Pet Nutrition

Grain-Free Diets and Heart Disease

By Pet Nutrition, Veterinary Alert No Comments

You may have heard about the recent FDA investigation into heart disease and grain-free pet foods.  I wanted to clear up some misinformation and help our clients understand what’s really going on.  Most importantly, I don’t want anyone to be overly concerned if their brand of dog or cat food was listed or to think that their pet is safe if it wasn’t.

The FDA has been investigating a possible link between grain-free pet foods and a type of heart disease called dilated cardiomyopathy (DCM).  The investigation is still underway, and they aren’t sure what is causing the increase in DCM cases as of yet.  Until they know more, they have been updating the public via their website periodically.

From the information they have so far, grain-free diets were being fed in 91% of the cases that were reported to them, so they are considering that as a possibility.  Without grains, pet food manufacturers have had to use other ingredients to get the nutrients as well as the consistency of dry dog food.  Some of the more common ingredients were peas, lentils, and potatoes (including sweet potatoes).  There is a possibility that those may be the source of the problem, but again, they aren’t certain.

DCM is not an extremely rare disease to begin with.  Many of the cases that were reported to the FDA were likely not related to any diet.  Since the FDA only started receiving so many reports after they first announced the investigation, it’s hard to know how much change there has truly been.  Their concern is the fact that it is occurring more in breeds not usually prone to it.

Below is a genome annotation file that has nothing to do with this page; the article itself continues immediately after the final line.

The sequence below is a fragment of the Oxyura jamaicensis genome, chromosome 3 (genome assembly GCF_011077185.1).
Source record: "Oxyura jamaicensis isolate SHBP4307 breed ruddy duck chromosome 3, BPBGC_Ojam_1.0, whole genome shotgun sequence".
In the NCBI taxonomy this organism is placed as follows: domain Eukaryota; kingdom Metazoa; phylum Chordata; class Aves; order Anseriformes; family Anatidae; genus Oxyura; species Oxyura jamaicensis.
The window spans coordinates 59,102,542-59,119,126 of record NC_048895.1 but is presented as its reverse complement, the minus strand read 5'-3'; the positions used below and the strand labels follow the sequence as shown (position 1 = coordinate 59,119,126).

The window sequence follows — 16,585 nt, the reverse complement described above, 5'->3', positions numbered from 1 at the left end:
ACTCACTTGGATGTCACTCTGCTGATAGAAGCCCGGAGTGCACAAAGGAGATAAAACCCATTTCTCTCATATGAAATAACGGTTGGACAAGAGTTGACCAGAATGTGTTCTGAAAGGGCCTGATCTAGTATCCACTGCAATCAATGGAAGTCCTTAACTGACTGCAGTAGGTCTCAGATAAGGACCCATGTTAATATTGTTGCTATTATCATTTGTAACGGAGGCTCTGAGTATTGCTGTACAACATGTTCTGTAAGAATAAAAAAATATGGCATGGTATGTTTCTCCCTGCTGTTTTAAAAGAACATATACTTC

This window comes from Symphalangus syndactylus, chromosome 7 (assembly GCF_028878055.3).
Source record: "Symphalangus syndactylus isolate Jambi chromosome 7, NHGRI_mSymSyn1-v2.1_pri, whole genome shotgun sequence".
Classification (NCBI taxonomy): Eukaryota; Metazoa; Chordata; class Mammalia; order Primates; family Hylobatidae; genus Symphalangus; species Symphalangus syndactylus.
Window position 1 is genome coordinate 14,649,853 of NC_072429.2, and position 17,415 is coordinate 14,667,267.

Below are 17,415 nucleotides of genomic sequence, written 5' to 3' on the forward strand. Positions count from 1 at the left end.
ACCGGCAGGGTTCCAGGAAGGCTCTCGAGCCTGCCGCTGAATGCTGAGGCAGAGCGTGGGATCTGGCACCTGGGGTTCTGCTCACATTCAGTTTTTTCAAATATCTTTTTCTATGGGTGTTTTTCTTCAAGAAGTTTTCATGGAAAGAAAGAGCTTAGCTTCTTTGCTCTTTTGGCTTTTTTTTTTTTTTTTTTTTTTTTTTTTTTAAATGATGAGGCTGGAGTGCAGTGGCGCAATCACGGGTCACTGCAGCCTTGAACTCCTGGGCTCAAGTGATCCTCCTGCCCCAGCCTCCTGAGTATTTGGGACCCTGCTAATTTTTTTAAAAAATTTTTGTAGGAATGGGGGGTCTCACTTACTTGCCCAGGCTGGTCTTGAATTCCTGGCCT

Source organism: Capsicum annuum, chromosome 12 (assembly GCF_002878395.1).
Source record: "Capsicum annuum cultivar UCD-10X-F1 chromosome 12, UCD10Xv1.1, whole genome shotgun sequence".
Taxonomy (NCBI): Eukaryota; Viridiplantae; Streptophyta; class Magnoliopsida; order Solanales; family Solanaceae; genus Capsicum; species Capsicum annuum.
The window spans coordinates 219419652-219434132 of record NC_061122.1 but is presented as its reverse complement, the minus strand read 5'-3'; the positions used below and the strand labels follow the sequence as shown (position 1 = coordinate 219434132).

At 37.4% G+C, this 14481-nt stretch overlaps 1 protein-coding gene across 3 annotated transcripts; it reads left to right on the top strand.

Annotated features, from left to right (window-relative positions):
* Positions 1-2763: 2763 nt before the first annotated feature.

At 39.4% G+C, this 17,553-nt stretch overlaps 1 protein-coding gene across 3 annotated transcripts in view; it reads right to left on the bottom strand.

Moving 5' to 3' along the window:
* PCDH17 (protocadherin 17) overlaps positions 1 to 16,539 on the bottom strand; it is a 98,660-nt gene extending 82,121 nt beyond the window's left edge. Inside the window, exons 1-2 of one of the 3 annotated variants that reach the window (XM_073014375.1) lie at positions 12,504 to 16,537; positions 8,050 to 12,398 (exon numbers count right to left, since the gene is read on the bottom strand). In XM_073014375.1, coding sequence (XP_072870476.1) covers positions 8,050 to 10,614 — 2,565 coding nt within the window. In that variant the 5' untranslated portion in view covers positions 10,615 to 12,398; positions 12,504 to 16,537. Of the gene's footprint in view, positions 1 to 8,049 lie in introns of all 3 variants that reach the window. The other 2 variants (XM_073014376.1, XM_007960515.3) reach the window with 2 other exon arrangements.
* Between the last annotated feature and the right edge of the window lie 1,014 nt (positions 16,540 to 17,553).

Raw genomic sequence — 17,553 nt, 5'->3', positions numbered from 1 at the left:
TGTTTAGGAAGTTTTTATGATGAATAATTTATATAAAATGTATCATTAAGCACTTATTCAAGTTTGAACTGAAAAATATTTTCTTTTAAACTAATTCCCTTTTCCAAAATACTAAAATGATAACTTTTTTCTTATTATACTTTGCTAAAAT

We are monitoring the investigation and will continue to keep our clients informed.  Meanwhile, let me explain that we do not believe a grain-free diet is necessary for most pets.  While some pets can be sensitive to grains, the majority of food allergies are to the protein sources in food such as chicken or beef.  So, if your pet does not need to be on a grain-free diet and you’re concerned about this possible link, you may consider switching foods.  As always, remember to switch foods gradually so as not to upset your pet’s stomach with a sudden change.

I also wanted to note some confusion in recent news reports.  Many reports have stated that the FDA “named 16 dog food brands with an increased risk” of this disease.  The truth is that those were the top 16 brands they came across in the investigation.  That may be due to the fact that they are some of the most popular brands of grain-free pet foods on the market.  They also listed proteins by frequency, and salmon came up far more frequently than goat.  That does not mean goat is better for your dog or cat’s heart; it just means that it’s a rare protein source for pet foods.

If you have any concerns about your own pet, please call us. 

If you’d like to find out more, you can see the recent reports on the FDA’s website at:

Golden kitten and golden puppy with kibble

How To Pick a Pet Food – Part 1 – What Not to Look For

By Pet Nutrition One Comment

I get people asking me all the time, “What’s the best dog/cat food brand?”  The problem is there is no one food that is best for every pet.  Just as people have different body types, activity levels, and nutritional needs, so do our pets.  To make things even more confusing, pet foods are subject to more lenient regulations than human foods, and companies aren’t always the most trustworthy.  Frequently, pet food companies follow social trends instead of what they know to be best for the pet.  Here are a few things that don’t mean as much as you may think they do.